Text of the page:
Following the military coup in Myanmar, the military has disbanded the National reconciliation and Peace Centre (NRPC), the leading internal peace process mechanism of the previous National League for Democracy (NLD) government, while arresting some of its civilian leaders.
According to The Myanmar Times, the Tatmadaw (military) has informed the ethnic armed groups that future peace talks will be continued only with the military-formed peace committee.
The military has only been under the leadership of the NRPC, led by State Counsellor Aung San Suu Kyi who was detained during the coup, in conducting political talks with armed ethnic groups.
"We have been informed that the NRPC has been abolished...If there is any need for talks, we should only discuss with the group formed by the military. The members of the Northern Alliance have yet to show any clear stance on the situation," said Lamai Gum Ja, a member of the Peace-Talk Creation Group (PCG).
Colonel Khun Okkar, chairman of Pa-O National Liberation Organisation, issued a cautious warning that any political agreement with the new government formed by the military after its power seizure could mean that the armed ethnic groups recognise it, reported The Myanmar Times.
Meanwhile, according to a report by The Myanmar Times, a curfew from 8 pm to 4 am was imposed on Monday in seven townships in Mandalay -- Aung Myay Tharzan, Maha Aung Myay, Amarapura, Patheingyi, Pyigyitakon, Chan Aye Tharzan and Chan Myay Tharzi.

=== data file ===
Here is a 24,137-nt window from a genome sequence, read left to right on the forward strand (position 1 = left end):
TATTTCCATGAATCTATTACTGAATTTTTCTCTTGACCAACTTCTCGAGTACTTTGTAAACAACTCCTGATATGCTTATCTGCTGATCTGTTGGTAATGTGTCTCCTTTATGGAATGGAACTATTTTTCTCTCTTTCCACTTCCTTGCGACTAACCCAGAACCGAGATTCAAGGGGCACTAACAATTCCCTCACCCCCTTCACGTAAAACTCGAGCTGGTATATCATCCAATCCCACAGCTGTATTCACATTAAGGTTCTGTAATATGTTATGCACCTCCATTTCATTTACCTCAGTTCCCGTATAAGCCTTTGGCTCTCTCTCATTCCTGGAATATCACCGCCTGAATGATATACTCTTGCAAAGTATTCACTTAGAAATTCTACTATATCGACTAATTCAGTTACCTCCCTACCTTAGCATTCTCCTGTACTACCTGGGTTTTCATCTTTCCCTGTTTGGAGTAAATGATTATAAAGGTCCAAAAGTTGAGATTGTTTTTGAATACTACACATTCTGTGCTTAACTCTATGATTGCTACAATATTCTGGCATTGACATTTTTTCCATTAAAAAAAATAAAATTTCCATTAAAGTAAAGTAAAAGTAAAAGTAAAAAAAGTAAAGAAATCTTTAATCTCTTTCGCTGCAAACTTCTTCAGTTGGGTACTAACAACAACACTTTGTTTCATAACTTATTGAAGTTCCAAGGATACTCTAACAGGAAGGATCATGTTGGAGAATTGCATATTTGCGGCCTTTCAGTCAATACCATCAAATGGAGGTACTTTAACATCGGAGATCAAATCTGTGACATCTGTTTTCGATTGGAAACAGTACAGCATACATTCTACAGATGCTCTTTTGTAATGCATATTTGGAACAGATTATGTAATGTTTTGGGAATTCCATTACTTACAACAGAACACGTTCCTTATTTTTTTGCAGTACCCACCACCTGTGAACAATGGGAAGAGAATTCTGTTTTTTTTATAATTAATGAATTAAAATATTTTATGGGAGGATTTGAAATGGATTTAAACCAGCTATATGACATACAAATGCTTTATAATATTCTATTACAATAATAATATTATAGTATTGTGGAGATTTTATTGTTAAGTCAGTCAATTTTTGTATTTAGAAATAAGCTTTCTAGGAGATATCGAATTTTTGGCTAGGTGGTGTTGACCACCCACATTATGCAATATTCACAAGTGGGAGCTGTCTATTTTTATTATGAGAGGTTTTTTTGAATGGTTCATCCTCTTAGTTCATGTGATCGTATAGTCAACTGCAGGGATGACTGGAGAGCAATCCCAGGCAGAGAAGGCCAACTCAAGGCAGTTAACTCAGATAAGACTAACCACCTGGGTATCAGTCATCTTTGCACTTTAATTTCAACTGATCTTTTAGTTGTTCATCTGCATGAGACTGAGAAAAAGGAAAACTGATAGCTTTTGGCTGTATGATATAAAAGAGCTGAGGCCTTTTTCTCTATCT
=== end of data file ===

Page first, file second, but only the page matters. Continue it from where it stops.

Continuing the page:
Some media reports said that martial law has been imposed in the seven townships in Myanmar.
Myanmar's military launched the coup one week ago, declaring a year-long state of emergency in the process. The armed forces have claimed that Myanmar's November 8 general election, which saw Suu Kyi's National League for Democracy party win by a landslide, was subject to widespread voter fraud, as reported by Sputnik.
Access to the internet and social media have been severely restricted following the overthrow of the government and tens of thousands of people on Monday took to the streets for the third consecutive day of widespread protests against the coup.
(Only the headline and picture of this report may have been reworked by the Business Standard staff; the rest of the content is auto-generated from a syndicated feed.)